On June 29 2000, the referendum was held regarding a return to a multi-party system or not. Support for the no-party "movement" system received an overwhelming 90 % of the votes. However, less than 50% of the electorate turned up to vote at all, and critics claim this is a sign of no support of the Museveni no-party system. Instead, the referendum should be seen, especially according to the UPC, as a rejection of the no-party system. (Keesings, 2000: 43610) The next presidential and legislative elections are both to be held in 2001. Recent charges of corruption directed at the Museveni government, and the subsequent resignation of his brother Salim Saleh, has tainted Museveni's image as a crusader against official corruption. Museveni will have to convince his opposition and his supporters that first of all, he still takes a strong stance against corruption, and second of all, that the no-party system is not a scheme to keep him in power. There are fears that with Museveni coming out victorious after the referendum, Uganda will move to become a single-party state. Even though the peace and stability that Uganda has enjoyed under Museveni's rule is appreciated, recent developments have left many people feeling anxious about the future development of Uganda. The electorate is becoming younger and with that the memories of the Amin and Obote regimes are fading. To them, a multi-party system no longer presents itself as destabilizing and destructive.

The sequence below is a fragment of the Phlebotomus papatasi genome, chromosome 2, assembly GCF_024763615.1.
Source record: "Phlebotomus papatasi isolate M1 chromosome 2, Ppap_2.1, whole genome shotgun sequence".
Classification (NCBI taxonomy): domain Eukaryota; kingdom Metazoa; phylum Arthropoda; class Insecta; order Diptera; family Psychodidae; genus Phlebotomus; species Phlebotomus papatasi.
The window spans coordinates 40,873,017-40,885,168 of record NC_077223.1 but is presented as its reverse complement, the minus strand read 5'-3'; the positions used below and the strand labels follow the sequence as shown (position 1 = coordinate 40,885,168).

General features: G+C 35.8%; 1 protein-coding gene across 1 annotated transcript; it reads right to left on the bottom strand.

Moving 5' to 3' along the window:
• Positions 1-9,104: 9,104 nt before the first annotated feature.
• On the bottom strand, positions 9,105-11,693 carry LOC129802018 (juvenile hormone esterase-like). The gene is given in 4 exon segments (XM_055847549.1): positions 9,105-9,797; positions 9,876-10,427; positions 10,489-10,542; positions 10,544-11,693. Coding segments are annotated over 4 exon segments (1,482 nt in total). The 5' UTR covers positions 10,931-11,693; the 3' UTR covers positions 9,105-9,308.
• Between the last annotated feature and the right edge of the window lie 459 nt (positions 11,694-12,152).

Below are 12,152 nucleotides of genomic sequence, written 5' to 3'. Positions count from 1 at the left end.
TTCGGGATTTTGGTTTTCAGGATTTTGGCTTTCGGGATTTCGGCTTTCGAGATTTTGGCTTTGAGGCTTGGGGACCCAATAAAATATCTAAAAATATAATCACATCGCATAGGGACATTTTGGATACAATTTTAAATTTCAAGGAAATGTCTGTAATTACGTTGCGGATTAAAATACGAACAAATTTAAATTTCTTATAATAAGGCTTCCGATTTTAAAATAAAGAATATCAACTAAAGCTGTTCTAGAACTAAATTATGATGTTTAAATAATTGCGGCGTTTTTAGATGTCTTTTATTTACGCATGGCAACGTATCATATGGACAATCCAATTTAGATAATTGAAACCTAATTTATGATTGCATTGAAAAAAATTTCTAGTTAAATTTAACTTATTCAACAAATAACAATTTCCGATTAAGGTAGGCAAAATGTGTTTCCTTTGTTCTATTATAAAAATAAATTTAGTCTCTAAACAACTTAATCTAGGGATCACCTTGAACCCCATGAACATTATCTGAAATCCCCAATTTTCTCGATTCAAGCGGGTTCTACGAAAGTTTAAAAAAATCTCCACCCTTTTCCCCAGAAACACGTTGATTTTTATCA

Original Parties, from 1950-1962, still continuing to 2000

982 Democratic Party. Even though in the 1980 text, the DP is listed as a party that terminated before 2000, it has reemerged and is still continuing. As Political Parties states, "The DP functioned as the opposition party until late 1969, when opposition parties were banned following an attempted assassination of President Obote."(Janda, 1980: 1003) Paul Kawanga Ssemogerere is the head of the DP, and he was Museveni's main contender in the 1996 elections. Founded in 1954, is a strong proponent for a return of multi-party democracy in Uganda and holds most of its support in southern Uganda.